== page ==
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Sarangi (Tarun Thind, United Kingdom): Florescent eeriness, late-night study, and then an incongruous, but familiar sound. An unnamed student hears the tones of “God Save the Queen,” but performed on an instrument native to his ancestral land. When the witch appears, each run of the bow and turn of the wheel further traps the young man as the echoing pitch of his adopted home’s anthem severs him from his past.
Two Sides (Luo Mingyang, China): This animation was cryptic and circular, and prominently featured an ominous blade. Effectively silent, as well, as a troubled boy, the least-worthy member of a gang of toughs, is alternately challenged to rough up a victim, or petrified by a vision of a two-faced spirit. It doesn’t make much sense, but it has a “vibe”, a climax, and a post-credits coda that, for whatever reason, seared a deep impression in me.
English Tutor (Koo Jaho, South Korea): Comedy and horror from Korea! Few things are more of a delight. An (you guessed it) English tutor seeks work and is summoned by a mother desperate for her young daughter to write, one word, any word (!), in English. The tutor succeeds in her task after calming the weeping child. But, alas, something is very wrong: and things turn from sweet to creepy to violent with due haste.
FEATURING: Yi Sicheng, Guan Nan, Qiu Zhimin, Xue Xuchun, Gu Tao
PLOT: Two affable demons come for the soul of Qui, a famous Chinese opera clown; on his way to the afterlife, he reminisces about his life’s experiences.
WHY IT MIGHT MAKE THE APOCRYPHA: The saga unfurls on stage-like sets using theater tricks and practical effects, with an easygoing charm bubbling throughout. The mindless catastrophes besetting the Chinese from the 1930s through 1980s batter fruitlessly against a quiet resolution to survive. Demons, symbolism, wit, and magic realism co-mingle with the tragedy, creating an experience unlike anything this reviewer has ever seen.
COMMENTS: This is a daunting prospect: stage-theater style, a deep-dive into Chinese cultural politics, and an epic length. The day before watching A New Old Play, I quipped that I was certain that this three-hour film would be sooo good, I’d want it four hours long. But I can admit when I’m mistaken. Its theatrical nature gives Qiu Jiongjiong’s film a stylish and deeply cultural resonance; the deep-dive into the darkest times of the People’s Republic of China is tempered throughout by playful humanity; and when the film wrapped up, I could have happily sat through another hour—or more. From the protagonist’s friendly acquisition at the hands of two neophyte demons (they had just taken over from their recently retired fathers), during the long reminiscences at the Netherworld inn, and up through Qui’s final, memory-washing meal at the river to Hell, A New Old Play is a jaunty, enlightening ride.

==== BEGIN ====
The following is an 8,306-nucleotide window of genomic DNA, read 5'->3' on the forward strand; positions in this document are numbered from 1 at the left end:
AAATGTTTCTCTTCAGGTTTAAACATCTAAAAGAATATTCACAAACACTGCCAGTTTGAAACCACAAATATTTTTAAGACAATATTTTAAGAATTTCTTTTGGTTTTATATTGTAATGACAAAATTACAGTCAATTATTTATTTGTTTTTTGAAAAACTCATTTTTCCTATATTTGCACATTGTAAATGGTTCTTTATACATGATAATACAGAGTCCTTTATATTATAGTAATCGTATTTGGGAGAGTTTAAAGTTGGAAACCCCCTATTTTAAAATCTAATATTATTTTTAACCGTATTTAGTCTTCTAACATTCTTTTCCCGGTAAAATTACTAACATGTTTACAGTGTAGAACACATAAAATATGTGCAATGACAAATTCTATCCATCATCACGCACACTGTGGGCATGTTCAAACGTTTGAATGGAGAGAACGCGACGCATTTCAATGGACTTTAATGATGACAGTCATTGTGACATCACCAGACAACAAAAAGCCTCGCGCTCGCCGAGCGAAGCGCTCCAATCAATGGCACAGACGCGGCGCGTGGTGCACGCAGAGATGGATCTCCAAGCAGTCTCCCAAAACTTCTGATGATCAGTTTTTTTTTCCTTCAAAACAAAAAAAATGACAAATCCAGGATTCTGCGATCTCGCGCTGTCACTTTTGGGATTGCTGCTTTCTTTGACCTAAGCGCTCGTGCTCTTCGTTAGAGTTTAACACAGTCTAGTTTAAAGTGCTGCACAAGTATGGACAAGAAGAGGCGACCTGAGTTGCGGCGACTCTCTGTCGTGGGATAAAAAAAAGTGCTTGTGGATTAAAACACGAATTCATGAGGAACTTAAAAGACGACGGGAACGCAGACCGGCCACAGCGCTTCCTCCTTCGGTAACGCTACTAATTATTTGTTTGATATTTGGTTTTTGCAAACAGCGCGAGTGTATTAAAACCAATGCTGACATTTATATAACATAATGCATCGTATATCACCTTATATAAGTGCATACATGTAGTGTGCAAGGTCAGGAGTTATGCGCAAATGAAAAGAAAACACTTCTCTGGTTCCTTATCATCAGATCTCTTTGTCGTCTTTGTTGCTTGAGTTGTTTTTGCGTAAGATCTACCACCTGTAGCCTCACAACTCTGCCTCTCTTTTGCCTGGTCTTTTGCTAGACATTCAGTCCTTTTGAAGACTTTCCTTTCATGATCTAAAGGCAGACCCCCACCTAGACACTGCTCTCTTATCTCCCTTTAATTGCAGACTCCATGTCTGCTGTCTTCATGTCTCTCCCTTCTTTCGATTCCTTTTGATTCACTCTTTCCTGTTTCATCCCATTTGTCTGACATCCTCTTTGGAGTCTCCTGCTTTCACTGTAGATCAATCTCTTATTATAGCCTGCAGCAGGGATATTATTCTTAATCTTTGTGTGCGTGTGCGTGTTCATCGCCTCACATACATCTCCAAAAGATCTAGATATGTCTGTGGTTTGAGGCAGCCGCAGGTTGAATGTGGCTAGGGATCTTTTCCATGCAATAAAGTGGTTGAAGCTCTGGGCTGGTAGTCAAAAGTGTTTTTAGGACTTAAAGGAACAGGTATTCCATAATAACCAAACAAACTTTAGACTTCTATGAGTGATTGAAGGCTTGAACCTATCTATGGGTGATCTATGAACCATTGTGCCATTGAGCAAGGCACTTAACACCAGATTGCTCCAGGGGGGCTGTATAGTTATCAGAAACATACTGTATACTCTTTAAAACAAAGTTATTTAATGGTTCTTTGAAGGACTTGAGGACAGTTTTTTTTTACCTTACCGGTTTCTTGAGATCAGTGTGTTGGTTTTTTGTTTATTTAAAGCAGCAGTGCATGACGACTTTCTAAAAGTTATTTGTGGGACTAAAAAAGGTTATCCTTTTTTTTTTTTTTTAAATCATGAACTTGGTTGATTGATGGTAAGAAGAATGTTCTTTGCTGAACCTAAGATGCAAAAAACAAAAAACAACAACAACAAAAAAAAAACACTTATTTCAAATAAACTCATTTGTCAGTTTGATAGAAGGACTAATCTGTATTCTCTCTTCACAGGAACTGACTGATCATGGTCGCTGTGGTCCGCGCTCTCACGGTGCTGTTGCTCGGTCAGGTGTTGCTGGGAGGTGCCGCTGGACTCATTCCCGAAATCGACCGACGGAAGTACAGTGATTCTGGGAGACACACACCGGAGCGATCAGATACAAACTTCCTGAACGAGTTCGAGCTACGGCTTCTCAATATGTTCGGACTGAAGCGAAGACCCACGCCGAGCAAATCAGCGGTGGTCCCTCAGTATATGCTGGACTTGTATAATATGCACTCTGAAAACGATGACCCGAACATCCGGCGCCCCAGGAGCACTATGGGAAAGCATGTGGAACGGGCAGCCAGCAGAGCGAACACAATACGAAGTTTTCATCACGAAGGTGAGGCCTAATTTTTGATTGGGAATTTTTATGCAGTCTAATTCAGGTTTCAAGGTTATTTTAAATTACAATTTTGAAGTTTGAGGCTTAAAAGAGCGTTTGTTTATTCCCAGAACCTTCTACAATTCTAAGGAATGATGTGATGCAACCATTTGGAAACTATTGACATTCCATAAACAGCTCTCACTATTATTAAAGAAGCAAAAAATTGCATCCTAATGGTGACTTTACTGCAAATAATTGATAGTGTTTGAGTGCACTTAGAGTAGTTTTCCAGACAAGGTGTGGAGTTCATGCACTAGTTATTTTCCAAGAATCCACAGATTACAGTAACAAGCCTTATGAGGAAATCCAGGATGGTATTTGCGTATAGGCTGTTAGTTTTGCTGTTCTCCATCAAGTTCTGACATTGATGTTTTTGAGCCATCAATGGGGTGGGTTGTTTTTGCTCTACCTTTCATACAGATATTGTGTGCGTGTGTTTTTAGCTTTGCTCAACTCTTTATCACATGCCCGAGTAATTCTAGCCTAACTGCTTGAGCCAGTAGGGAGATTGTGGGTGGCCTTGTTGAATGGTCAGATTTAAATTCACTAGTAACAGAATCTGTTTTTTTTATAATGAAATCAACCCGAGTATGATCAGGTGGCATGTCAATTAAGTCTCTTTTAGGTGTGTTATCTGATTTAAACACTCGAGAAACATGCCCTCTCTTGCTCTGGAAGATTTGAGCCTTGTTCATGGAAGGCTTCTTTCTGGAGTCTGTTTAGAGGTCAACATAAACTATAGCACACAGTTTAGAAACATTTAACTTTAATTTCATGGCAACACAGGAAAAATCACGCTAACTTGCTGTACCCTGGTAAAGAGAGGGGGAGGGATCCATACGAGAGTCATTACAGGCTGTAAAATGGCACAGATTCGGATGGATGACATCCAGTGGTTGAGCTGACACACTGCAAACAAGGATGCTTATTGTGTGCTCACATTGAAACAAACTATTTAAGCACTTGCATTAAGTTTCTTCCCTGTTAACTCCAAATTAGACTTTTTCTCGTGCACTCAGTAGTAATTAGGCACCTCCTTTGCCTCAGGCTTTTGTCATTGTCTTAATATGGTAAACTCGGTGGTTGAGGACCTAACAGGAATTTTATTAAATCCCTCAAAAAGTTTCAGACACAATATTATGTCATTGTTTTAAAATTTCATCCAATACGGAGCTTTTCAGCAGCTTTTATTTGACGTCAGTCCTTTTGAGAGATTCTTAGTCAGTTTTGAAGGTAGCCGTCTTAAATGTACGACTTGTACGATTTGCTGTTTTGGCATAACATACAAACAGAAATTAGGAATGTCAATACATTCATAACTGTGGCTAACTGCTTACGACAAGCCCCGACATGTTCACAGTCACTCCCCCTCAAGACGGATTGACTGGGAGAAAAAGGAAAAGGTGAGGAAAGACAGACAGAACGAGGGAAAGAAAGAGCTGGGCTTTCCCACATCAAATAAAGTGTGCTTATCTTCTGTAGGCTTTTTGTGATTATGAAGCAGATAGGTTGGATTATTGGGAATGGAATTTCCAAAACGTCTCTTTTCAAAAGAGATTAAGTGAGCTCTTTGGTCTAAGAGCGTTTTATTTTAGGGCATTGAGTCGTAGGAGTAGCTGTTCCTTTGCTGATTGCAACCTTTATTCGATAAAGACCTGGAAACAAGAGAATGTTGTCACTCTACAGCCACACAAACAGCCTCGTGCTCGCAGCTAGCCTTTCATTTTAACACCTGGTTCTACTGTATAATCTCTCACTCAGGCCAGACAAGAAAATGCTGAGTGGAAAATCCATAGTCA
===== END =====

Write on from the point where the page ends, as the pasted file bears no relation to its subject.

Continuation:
Old Qui learns that his fame as an opera clown performer transcends the Earthly plane. The King of Hell himself has sent his death invitation in the care of two escorts—demons whom Qui recollects from his childhood days during China’s “Great Leap Forward” and Cultural Revolution, when they come to collect the soul of his briefly adopted sister. As Qui travels from our world to the next, he makes a stop at a wayside inn established by a fellow Sichuan who owned an inn topside, and staffed by the handyman for Qui’s troupe. The “New New Players” were an elite band of performers founded by Commander Pocky to maintain the morale of the troops: first the anti-Japanese rebels, then the Chiang Kai-shek Nationalists, and then the Maoist People’s Liberation Army. Always the same troupe, shuffling to and fro as factional powers ebb and flow.
Qiu Jiongjiong sets the stage with humor from the get-go. One demon laboriously employs a bicycle pump to inflate the front tire of the faerielight-lined rickshaw on which he and his fellow demon travel. The opening memory corrects the demon’s information about when Qui joined the acting ensemble (they admit that certain records have been lost), introducing the concept of “New New Players” via a committee-style exploration of the merits of the repetitive term. The war against Japan is framed as a competition for theater funds and an irritating lack of flour for steamed buns. The civil war is nearly reduced to the swapping-out of a poster on the theater building: first anti-communist, then anti-nationalist.
The bulk of the melodrama (if I might even to call it that) occurs during the famine and cultural destruction unleashed by Mao as he sought to maintain his grip on the fledgling new (new) country. But the focus is on the the actors, and how the downtrodden manage to cock a snook at the gun-toting thugs. As happened to nearly all those caught in the vortex of the “Cultural Revolution”, Commander Pocky falls out of favor, and his actors are forced into self-abasement; Qui, the clown, stands amongst the troupe, dressed shabbily, wearing ridiculous makeup, and wearing a sign advertising his transgression. But as he is a clown, he manages to gather a small adoring crowd with a near-immobile performance, turning those who came to shun and gawk back into human beings through the power of his performance. Qiu Jiongjiong has nothing good to say about the evils of the Maoist regime, but refuses to grant that blood-soaked tyrant even a semblance of power over him. Like his film, all of time is a new-old play, as we stumble forward with a trip and a laugh, forever escaping from the inhumanity which the evil among us would subject us to.
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DIRECTED BY: Zhang Chong
FEATURING: Talu Wang, Bingkun Cao, Jia Song, Shih-Chieh King
PLOT: Sang Yu, a screenwriter at the end of his tether, finds he can swipe high-value artifacts from his nightmares to sell in the real world.
COMMENTS: Oh, unreliable narrator, how you revel in tales of dreams and dreams within them. Oh, Chinese cinema, how quickly you catch up to the West. Oh, Mark 8:36, “For what does it profit a man to gain the whole world and forfeit his soul?” And, oh, there are yet more questions to pose concerning Super Me, but for the time being, I will table the niggling unanswerables. The most surprising thing about Zhang Chong’s dream-thriller (rated TV-14 for, among other reasons, “fear”) is that its double twist undercut my predictions. The least surprising thing about it was that once our hero shaved his dorky facial hair, he became rather handsome and self-assured.